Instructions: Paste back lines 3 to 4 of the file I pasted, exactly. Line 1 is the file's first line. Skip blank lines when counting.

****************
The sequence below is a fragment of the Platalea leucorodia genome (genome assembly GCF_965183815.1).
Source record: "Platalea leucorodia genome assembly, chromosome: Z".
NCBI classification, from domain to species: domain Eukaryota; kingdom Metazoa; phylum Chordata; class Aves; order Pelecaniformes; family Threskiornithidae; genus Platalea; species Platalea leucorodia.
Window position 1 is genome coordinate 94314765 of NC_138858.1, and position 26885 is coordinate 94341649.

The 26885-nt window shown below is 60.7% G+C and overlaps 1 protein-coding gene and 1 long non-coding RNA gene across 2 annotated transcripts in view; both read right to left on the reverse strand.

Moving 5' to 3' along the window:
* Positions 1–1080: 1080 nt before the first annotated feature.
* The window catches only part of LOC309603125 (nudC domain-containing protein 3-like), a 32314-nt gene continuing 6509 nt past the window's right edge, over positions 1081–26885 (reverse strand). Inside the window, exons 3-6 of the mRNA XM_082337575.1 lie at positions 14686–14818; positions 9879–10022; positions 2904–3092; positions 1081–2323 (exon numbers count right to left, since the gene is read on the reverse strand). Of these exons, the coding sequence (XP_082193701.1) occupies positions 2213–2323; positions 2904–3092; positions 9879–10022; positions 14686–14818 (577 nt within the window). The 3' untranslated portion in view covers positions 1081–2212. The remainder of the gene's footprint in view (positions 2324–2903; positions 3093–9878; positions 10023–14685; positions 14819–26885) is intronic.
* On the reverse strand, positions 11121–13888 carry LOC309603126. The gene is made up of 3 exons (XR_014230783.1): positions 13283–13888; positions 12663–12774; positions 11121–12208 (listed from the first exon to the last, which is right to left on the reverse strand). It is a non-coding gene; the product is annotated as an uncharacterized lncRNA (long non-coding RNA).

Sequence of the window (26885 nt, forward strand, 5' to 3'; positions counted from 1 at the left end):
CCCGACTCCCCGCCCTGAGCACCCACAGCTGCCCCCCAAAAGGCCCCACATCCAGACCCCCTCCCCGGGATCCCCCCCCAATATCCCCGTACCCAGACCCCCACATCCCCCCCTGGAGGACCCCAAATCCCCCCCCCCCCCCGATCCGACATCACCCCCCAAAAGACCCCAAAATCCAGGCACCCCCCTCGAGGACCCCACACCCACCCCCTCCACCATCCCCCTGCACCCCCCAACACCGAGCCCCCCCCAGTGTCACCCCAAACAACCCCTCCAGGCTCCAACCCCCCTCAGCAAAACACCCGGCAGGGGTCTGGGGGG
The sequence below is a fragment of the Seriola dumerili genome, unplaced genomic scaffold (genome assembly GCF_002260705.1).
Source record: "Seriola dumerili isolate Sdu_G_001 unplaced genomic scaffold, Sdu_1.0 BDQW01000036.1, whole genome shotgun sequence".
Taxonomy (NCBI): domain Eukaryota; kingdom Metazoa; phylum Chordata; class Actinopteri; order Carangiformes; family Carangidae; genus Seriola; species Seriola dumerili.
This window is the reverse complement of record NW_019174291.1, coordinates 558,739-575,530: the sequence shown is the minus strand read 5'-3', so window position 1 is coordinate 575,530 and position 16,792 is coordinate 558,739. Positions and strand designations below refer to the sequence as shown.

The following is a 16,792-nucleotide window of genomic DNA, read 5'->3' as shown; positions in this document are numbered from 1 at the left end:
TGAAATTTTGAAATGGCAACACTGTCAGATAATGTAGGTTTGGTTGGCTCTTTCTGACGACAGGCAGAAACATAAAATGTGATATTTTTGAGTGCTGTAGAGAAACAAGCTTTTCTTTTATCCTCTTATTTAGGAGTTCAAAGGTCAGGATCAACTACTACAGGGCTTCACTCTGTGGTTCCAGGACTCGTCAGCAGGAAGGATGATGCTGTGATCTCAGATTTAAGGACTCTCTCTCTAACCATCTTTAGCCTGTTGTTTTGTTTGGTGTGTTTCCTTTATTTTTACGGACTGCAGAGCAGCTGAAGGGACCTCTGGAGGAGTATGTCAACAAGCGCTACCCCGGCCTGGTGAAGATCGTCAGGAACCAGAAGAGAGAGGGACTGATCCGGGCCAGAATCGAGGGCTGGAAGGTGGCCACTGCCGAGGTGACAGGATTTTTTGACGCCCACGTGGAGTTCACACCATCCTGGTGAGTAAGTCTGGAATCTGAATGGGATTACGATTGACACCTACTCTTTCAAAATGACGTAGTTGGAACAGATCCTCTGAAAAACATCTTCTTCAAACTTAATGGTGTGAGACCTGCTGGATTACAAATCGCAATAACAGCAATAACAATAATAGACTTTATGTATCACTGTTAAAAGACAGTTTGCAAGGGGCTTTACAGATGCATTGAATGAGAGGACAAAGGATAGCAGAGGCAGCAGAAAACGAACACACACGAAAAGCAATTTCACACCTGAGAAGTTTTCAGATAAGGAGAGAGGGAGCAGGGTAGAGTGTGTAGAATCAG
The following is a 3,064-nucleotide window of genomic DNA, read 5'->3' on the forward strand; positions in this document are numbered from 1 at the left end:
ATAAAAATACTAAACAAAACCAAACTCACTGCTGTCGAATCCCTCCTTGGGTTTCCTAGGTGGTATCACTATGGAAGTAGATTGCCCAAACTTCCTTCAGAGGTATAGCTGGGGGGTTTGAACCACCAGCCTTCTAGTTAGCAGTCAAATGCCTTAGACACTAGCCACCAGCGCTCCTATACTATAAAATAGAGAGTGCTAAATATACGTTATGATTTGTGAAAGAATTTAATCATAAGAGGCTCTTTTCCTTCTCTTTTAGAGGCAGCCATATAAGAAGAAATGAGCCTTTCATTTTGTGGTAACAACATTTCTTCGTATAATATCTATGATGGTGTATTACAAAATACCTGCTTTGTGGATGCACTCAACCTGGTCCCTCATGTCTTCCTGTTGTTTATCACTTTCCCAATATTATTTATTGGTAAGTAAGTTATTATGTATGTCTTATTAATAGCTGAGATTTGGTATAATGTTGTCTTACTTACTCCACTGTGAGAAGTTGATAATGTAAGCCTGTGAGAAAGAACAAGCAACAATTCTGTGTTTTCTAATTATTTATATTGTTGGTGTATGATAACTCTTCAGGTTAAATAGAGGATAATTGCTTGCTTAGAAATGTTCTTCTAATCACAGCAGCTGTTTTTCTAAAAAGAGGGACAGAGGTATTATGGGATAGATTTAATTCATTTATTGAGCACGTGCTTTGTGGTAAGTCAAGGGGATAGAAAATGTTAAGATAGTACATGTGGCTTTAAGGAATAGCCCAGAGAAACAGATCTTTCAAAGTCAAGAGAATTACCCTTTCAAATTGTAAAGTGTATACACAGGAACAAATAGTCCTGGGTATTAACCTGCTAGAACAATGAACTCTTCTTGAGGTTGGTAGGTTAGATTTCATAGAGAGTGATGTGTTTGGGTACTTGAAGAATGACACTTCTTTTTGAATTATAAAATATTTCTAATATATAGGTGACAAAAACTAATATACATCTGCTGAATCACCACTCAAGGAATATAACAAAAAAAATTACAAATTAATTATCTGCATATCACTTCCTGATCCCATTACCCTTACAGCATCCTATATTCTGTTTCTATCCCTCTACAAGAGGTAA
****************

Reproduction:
NCBI classification, from domain to species: domain Eukaryota; kingdom Metazoa; phylum Chordata; class Aves; order Pelecaniformes; family Threskiornithidae; genus Platalea; species Platalea leucorodia.
Window position 1 is genome coordinate 94314765 of NC_138858.1, and position 26885 is coordinate 94341649.